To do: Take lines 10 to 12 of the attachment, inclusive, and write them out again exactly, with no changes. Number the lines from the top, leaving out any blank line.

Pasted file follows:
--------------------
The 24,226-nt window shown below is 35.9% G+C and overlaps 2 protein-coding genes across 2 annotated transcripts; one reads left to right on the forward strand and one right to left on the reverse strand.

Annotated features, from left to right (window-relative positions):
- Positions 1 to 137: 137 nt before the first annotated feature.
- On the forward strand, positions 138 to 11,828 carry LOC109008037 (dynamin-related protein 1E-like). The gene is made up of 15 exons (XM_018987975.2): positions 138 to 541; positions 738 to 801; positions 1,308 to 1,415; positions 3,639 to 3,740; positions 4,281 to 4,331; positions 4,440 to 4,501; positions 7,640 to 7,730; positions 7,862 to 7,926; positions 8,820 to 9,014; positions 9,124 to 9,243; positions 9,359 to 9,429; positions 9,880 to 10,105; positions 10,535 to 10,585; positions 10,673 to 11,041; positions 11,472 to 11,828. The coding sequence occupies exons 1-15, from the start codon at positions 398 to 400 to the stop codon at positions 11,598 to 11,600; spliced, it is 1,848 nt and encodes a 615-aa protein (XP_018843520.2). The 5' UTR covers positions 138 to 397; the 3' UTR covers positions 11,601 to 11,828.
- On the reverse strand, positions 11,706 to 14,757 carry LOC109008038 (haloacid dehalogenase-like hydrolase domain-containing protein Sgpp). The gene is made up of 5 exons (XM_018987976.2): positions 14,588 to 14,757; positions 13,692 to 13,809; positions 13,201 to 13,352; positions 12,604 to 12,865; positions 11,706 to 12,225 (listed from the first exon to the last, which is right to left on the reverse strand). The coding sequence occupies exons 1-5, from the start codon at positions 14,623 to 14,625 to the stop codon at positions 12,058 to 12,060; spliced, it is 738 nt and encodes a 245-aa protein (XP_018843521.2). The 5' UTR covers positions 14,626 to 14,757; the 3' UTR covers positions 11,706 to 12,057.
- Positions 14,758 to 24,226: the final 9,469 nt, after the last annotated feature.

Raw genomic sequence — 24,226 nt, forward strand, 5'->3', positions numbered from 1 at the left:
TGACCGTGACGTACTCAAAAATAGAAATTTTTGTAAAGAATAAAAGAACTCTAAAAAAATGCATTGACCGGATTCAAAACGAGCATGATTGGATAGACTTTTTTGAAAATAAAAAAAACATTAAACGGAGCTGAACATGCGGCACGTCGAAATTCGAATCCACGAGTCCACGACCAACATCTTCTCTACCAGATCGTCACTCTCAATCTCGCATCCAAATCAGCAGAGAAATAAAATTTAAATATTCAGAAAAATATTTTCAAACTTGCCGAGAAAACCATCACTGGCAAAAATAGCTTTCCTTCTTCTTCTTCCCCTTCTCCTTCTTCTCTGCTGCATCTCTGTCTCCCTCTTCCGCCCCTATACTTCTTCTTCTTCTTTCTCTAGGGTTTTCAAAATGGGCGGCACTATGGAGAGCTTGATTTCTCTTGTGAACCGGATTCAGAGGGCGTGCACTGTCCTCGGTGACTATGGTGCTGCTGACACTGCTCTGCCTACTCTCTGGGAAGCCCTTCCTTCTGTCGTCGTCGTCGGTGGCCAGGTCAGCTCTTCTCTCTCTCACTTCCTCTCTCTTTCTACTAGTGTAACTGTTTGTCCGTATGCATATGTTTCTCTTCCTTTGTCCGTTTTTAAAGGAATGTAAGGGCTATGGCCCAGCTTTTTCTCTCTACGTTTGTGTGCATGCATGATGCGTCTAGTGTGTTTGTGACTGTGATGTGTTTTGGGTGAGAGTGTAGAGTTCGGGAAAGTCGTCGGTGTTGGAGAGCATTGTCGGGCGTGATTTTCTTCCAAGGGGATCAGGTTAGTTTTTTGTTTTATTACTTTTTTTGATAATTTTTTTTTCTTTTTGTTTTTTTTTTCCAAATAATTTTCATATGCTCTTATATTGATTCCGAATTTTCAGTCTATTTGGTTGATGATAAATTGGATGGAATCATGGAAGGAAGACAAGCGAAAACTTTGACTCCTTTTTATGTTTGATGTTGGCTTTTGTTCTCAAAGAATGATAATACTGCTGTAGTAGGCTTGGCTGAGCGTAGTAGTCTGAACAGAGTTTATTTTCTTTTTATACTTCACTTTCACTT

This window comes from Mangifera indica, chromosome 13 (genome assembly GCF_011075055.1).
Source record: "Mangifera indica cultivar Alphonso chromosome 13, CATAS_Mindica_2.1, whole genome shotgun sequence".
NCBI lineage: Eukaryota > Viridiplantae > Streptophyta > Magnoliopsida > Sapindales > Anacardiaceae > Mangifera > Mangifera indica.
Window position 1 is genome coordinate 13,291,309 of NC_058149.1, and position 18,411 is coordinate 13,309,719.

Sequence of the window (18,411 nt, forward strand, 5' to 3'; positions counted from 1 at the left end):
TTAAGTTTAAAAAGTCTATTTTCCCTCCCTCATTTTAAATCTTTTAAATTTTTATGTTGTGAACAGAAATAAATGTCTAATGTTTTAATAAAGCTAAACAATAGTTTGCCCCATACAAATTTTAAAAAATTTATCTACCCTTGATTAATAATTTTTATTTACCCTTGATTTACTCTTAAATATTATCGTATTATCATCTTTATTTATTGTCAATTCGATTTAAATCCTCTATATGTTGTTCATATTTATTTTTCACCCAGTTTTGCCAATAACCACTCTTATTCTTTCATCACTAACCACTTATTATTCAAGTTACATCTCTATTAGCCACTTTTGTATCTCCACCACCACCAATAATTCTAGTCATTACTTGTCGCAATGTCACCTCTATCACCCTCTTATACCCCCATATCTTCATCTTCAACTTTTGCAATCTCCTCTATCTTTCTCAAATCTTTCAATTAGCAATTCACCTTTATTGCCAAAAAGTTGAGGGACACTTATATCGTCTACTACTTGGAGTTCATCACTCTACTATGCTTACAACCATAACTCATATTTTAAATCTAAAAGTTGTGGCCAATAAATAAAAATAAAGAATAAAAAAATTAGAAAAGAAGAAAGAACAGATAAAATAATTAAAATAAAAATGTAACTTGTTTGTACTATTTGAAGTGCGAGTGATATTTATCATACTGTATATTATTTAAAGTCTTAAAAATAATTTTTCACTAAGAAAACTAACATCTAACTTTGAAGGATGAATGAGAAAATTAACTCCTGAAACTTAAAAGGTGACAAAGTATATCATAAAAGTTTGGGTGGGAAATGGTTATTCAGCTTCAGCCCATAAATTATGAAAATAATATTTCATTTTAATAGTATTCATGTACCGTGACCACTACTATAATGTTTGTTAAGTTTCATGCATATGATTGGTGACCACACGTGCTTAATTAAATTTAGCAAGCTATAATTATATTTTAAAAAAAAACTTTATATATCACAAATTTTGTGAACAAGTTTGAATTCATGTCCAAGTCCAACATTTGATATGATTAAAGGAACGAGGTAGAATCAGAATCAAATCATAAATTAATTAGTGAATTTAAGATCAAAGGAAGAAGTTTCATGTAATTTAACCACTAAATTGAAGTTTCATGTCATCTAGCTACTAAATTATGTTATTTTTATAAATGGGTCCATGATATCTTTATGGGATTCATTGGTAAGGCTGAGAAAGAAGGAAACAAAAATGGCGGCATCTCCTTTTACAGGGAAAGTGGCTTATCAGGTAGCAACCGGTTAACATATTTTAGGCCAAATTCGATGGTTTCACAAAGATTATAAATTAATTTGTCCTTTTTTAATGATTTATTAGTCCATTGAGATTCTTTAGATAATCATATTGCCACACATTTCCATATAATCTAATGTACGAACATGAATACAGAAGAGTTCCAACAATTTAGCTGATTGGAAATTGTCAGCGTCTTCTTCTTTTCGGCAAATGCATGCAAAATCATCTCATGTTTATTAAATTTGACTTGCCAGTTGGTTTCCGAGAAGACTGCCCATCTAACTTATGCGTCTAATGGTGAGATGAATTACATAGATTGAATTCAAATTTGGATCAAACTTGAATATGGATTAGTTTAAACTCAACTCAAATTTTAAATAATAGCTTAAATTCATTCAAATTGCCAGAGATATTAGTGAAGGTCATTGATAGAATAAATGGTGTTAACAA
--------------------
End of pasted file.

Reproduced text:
Source record: "Mangifera indica cultivar Alphonso chromosome 13, CATAS_Mindica_2.1, whole genome shotgun sequence".
NCBI lineage: Eukaryota > Viridiplantae > Streptophyta > Magnoliopsida > Sapindales > Anacardiaceae > Mangifera > Mangifera indica.
Window position 1 is genome coordinate 13,291,309 of NC_058149.1, and position 18,411 is coordinate 13,309,719.